It can often be the case that a company who you have been trading with enters liquidation and you suddenly receive notification from a liquidator requesting that you pay back certain money. Below, we explain what a voidable transaction is, what defences are available to parties, and a liquidator’s powers. You may also see a voidable transaction referred to as a ‘claw-back’ provision.

Voidable Transactions

Under the Corporations Act 2001 (Cth) (‘the Act’), liquidators are allowed to recover certain transactions that an insolvent company made within a specific period before the liquidation. This is known as the ‘relation back period’. The provisions intend to avoid unfair advantages to certain creditors over the general pool of creditors.

Unfair Preferences

The most common voidable transactions are unfair preferences (section 588FA of the Act). To prove an unfair preference, a liquidator must show:

  • There was a transaction between the company (now in liquidation) and a creditor;
  • The company was insolvent at the time of the transaction;
  • The transaction occurred within the relation back period;
  • The creditor is receiving more than they would have under the liquidation (that is, they received a preference).

A key component is that the liquidator must show that the creditor knew or ought to have known, or suspected that the company was insolvent at the time they entered into the transaction.

What is the Relation Back Period?

The transaction needs to have occurred within the following dates of the company commencing liquidation:

  • Within six months for unrelated parties;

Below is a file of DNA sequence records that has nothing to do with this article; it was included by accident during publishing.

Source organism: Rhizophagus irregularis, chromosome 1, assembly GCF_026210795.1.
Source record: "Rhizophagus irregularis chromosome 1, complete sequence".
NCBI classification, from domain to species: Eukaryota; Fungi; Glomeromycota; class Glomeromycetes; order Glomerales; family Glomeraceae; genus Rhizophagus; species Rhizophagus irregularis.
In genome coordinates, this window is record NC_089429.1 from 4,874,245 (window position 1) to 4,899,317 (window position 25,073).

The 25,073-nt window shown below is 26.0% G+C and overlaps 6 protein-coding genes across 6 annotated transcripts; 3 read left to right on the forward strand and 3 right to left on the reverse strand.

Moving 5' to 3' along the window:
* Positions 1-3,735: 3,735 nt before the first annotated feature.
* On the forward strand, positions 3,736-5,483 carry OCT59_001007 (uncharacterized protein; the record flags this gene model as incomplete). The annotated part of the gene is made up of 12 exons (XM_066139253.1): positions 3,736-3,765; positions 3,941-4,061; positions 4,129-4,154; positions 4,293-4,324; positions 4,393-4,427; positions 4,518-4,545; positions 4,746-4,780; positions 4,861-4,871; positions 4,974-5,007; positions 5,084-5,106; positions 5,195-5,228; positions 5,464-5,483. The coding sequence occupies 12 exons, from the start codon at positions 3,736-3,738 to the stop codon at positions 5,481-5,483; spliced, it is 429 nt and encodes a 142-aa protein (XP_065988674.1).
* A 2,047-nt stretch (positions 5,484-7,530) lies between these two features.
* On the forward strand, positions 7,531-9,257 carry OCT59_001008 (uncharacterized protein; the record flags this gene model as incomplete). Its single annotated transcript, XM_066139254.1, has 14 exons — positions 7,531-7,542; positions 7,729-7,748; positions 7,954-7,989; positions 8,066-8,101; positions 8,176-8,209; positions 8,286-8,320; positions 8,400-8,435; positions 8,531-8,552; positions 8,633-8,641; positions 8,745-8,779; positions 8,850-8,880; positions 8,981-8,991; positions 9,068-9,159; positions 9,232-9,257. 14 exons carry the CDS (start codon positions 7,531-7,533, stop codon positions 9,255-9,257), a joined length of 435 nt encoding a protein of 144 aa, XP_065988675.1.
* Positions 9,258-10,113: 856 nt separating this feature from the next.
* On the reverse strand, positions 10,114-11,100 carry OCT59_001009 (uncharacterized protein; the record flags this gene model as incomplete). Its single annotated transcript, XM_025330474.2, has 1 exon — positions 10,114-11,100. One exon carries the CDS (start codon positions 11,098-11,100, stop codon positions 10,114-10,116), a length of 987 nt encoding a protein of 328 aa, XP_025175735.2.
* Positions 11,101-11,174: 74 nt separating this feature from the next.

• Within four years for related entities/parties; or
  • Ten years where the purpose of the transaction was to defeat creditors.

What Happens if you Receive a Letter From a Liquidator Requesting a Claw-back of Transactions?

There are several defences available under section 588FG of the Act, and you must show the following:

  1. You had no reasonable grounds for suspecting that the company was insolvent or would become insolvent at the time they entered into the transaction, and a reasonable person in the circumstances would not suspect;
  2. You entered the transaction in good faith; and
  3. You provided valuable consideration for the transaction.

The creditor bears the onus of proving the defence and it can be difficult to establish. The tricky part is showing that you had no reasonable grounds for suspecting that the company was insolvent or would become insolvent. You must also prove that a reasonable person in the creditor’s position would not have had grounds to suspect that the company was insolvent or would become insolvent.

What Types of Things will a Court Look at When Examining This Issue?

  • The company was not making payments as and when they became due and payable;
  • The company transferred to part-payments to pay off the debts;
  • Payments were made in round numbers (i.e., $10,000); and
  • Was there a running account in place between the parties?

Key Takeaways

There is, of course, a distinction between insolvency and short term lack of liquidity. You will then likely need to provide the court with evidence about the transaction and the surrounding circumstances. If you have concerns that a company that you are involved with is insolvent or if you receive a letter from a liquidator relating to unfair preferences, get in touch with our insolvency lawyers on 1300 544 755.

Emma George
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